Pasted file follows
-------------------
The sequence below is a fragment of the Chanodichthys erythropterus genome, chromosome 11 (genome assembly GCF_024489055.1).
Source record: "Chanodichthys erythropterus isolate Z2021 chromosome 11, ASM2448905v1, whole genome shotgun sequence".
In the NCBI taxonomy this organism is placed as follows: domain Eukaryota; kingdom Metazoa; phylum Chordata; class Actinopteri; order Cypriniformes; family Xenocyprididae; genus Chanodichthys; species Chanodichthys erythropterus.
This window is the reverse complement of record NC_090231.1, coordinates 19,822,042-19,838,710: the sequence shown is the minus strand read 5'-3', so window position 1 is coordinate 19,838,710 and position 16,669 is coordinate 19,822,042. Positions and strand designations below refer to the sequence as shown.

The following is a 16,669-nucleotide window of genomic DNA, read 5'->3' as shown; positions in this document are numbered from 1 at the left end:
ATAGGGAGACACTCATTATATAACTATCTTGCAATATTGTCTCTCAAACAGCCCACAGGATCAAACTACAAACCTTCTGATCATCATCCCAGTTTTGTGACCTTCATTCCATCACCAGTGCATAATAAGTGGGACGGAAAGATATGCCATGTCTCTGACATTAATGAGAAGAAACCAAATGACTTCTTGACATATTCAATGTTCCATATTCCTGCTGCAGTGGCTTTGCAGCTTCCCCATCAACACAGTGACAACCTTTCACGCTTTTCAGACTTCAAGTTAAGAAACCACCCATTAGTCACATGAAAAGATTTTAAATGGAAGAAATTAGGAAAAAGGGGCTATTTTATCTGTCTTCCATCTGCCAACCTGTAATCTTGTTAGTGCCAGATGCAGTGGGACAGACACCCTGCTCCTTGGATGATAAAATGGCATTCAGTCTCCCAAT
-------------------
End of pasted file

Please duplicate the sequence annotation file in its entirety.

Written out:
The sequence below is a fragment of the Chanodichthys erythropterus genome, chromosome 11 (genome assembly GCF_024489055.1).
Source record: "Chanodichthys erythropterus isolate Z2021 chromosome 11, ASM2448905v1, whole genome shotgun sequence".
In the NCBI taxonomy this organism is placed as follows: domain Eukaryota; kingdom Metazoa; phylum Chordata; class Actinopteri; order Cypriniformes; family Xenocyprididae; genus Chanodichthys; species Chanodichthys erythropterus.
This window is the reverse complement of record NC_090231.1, coordinates 19,822,042-19,838,710: the sequence shown is the minus strand read 5'-3', so window position 1 is coordinate 19,838,710 and position 16,669 is coordinate 19,822,042. Positions and strand designations below refer to the sequence as shown.

The following is a 16,669-nucleotide window of genomic DNA, read 5'->3' as shown; positions in this document are numbered from 1 at the left end:
ATAGGGAGACACTCATTATATAACTATCTTGCAATATTGTCTCTCAAACAGCCCACAGGATCAAACTACAAACCTTCTGATCATCATCCCAGTTTTGTGACCTTCATTCCATCACCAGTGCATAATAAGTGGGACGGAAAGATATGCCATGTCTCTGACATTAATGAGAAGAAACCAAATGACTTCTTGACATATTCAATGTTCCATATTCCTGCTGCAGTGGCTTTGCAGCTTCCCCATCAACACAGTGACAACCTTTCACGCTTTTCAGACTTCAAGTTAAGAAACCACCCATTAGTCACATGAAAAGATTTTAAATGGAAGAAATTAGGAAAAAGGGGCTATTTTATCTGTCTTCCATCTGCCAACCTGTAATCTTGTTAGTGCCAGATGCAGTGGGACAGACACCCTGCTCCTTGGATGATAAAATGGCATTCAGTCTCCCAAT